Presented is a 20th century bronze sculpture, after Jules Moigniez, of an eagle on a rocky perch. The dignified eagle has its wings tucked and his head turned to the side, showcasing exquisite craftsmanship. Textured feathers, a rugged base, and sharp talons show Moigniez’s artistry at the lost wax process. The bronze sculpture sits atop a marble base.
Jules Moigniez (1835-1894) was a French sculptor widely known for his highly detailed bronze works depicting dynamic wildlife. After studying under Paul Cromolera, Moigniez made a name for himself at his first exhibition in 1855 at the Paris Exposition Universelle. From 1859 to 1892, he showed regularly at the annual Saloons, with a total of 30 recorded works exhibited. A successful sculptor in France, Moignez increased his British and American collector base by exhibiting at the London International Exhibition of 1862.
Intensely dedicated to the process of casting, Jules and his father decided to establish their own foundry in 1857, solely for the purpose of having complete control at every step, as well as the freedom to experiment. They created bronzes with unusually and unique finishes, experimenting in gilded, silver, and multi-color chemical patinas. Most of his works were cast using the lost-wax patina and were always chiseled and chased with great skill and care. While many bronze artists at the time focused solely on the subject, Moigniez incorporated highly detailed bases to accommodate his various animals.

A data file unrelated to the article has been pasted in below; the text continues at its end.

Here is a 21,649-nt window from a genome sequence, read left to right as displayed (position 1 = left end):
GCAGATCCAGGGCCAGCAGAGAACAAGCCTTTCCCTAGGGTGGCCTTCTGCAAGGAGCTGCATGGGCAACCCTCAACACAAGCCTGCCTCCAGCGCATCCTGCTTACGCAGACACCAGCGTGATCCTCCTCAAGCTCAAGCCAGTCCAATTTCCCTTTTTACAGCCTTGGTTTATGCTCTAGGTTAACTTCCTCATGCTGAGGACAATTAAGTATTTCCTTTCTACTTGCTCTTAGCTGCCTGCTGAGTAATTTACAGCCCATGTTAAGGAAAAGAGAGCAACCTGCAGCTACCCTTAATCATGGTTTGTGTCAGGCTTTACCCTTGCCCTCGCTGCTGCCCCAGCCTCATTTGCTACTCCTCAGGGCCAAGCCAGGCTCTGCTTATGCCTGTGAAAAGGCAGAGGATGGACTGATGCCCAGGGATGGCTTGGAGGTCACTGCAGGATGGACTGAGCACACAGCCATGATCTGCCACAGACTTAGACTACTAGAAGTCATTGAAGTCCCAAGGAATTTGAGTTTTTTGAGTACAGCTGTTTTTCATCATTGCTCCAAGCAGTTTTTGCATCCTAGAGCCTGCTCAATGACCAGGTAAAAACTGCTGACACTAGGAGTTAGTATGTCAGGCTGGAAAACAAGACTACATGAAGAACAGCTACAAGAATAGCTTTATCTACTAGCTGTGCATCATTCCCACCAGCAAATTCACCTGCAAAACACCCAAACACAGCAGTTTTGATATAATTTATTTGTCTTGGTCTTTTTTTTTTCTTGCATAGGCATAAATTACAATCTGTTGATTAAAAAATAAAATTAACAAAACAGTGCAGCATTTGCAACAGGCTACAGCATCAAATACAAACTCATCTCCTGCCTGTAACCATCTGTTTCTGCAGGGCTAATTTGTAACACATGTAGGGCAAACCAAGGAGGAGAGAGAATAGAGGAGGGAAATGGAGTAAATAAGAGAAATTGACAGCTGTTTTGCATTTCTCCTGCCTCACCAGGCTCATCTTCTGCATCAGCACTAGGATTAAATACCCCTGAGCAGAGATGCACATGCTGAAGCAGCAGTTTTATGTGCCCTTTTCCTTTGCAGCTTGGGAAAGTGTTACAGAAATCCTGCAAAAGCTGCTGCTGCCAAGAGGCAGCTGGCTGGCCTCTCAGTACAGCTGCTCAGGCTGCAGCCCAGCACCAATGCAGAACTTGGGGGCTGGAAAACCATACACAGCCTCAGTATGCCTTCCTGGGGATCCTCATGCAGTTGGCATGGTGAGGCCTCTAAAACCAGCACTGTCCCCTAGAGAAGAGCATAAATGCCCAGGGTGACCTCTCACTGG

After Jules Moigniez’s tragic death in 1894, his father continued to cast his son’s bronzes from the Moigniez foundry. Just before Moigniez’s father also passed away, he sold the foundry and his casts to Auguste Gouge, a family friend who once cast bronzes for Jules' teacher Paul Cromolera. Gouge continued to produce Moigniez’s bronze sculptures until WWI.
Eagle sculptures, such as this, gained such popularity in America because of the symbolic and historical meanings associated with the elegant bird. The eagle motif has been widely used throughout American history, most notably as part of our Great Seal. The founders of the United States were fond of comparing their new republic with the Roman Republic, in which eagle imagery was prominent. Since then, the eagle motif has appeared in allegorical engravings, patriotic banners and posters, and in beautiful wooden carvings and sculptures.
Overall very good condition. Bronze intact with rich brown patina, gold accent patina to top of head, top feathers, and flower at base, and red patina accent on eyes. Screwed into a black marble base, screws are slightly loose and hidden from felted bottom. Dimensions: 17"H x 10" W x 9" D. 22 lbs.